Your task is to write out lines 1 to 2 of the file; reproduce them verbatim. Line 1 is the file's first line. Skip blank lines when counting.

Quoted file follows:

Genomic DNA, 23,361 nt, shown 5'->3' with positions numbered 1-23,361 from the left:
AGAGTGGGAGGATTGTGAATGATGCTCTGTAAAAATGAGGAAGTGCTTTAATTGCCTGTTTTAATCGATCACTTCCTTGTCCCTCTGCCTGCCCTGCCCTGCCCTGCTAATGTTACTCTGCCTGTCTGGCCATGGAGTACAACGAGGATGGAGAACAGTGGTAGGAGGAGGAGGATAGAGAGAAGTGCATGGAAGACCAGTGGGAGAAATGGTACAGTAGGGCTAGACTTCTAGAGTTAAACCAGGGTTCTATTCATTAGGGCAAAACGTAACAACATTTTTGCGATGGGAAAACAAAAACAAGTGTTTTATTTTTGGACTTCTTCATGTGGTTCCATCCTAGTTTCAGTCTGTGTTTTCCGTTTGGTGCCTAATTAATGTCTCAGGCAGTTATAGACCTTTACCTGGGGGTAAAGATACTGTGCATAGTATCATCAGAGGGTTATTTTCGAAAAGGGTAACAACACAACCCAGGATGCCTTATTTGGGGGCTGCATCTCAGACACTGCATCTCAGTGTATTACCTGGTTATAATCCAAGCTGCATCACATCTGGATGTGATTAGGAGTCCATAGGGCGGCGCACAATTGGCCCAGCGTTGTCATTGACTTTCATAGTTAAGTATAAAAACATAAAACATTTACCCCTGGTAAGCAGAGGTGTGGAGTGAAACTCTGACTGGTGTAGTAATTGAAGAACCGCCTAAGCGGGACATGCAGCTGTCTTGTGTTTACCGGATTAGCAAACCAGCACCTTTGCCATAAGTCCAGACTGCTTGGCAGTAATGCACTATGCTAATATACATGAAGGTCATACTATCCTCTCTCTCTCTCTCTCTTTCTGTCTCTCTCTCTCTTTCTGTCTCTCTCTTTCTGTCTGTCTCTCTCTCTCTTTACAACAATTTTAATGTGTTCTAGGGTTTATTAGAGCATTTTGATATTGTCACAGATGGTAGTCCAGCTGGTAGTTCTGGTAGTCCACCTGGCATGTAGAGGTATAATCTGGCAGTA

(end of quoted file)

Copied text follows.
Genomic DNA, 23,361 nt, shown 5'->3' with positions numbered 1-23,361 from the left:
AGAGTGGGAGGATTGTGAATGATGCTCTGTAAAAATGAGGAAGTGCTTTAATTGCCTGTTTTAATCGATCACTTCCTTGTCCCTCTGCCTGCCCTGCCCTGCCCTGCTAATGTTACTCTGCCTGTCTGGCCATGGAGTACAACGAGGATGGAGAACAGTGGTAGGAGGAGGAGGATAGAGAGAAGTGCATGGAAGACCAGTGGGAGAAATGGTACAGTAGGGCTAGACTTCTAGAGTTAAACCAGGGTTCTATTCATTAGGGCAAAACGTAACAACATTTTTGCGATGGGAAAACAAAAACAAGTGTTTTATTTTTGGACTTCTTCATGTGGTTCCATCCTAGTTTCAGTCTGTGTTTTCCGTTTGGTGCCTAATTAATGTCTCAGGCAGTTATAGACCTTTACCTGGGGGTAAAGATACTGTGCATAGTATCATCAGAGGGTTATTTTCGAAAAGGGTAACAACACAACCCAGGATGCCTTATTTGGGGGCTGCATCTCAGACACTGCATCTCAGTGTATTACCTGGTTATAATCCAAGCTGCATCACATCTGGATGTGATTAGGAGTCCATAGGGCGGCGCACAATTGGCCCAGCGTTGTCATTGACTTTCATAGTTAAGTATAAAAACATAAAACATTTACCCCTGGTAAGCAGAGGTGTGGAGTGAAACTCTGACTGGTGTAGTAATTGAAGAACCGCCTAAGCGGGACATGCAGCTGTCTTGTGTTTACCGGATTAGCAAACCAGCACCTTTGCCATAAGTCCAGACTGCTTGGCAGTAATGCACTATGCTAATATACATGAAGGTCATACTATCCTCTCTCTCTCTCTCTCTTTCTGTCTCTCTCTCTCTTTCTGTCTCTCTCTTTCTGTCTGTCTCTCTCTCTCTTTACAACAATTTTAATGTGTTCTAGGGTTTATTAGAGCATTTTGATATTGTCACAGATGGTAGTCCAGCTGGTAGTTCTGGTAGTCCACCTGGCATGTAGAGGTATAATCTGGCAGTA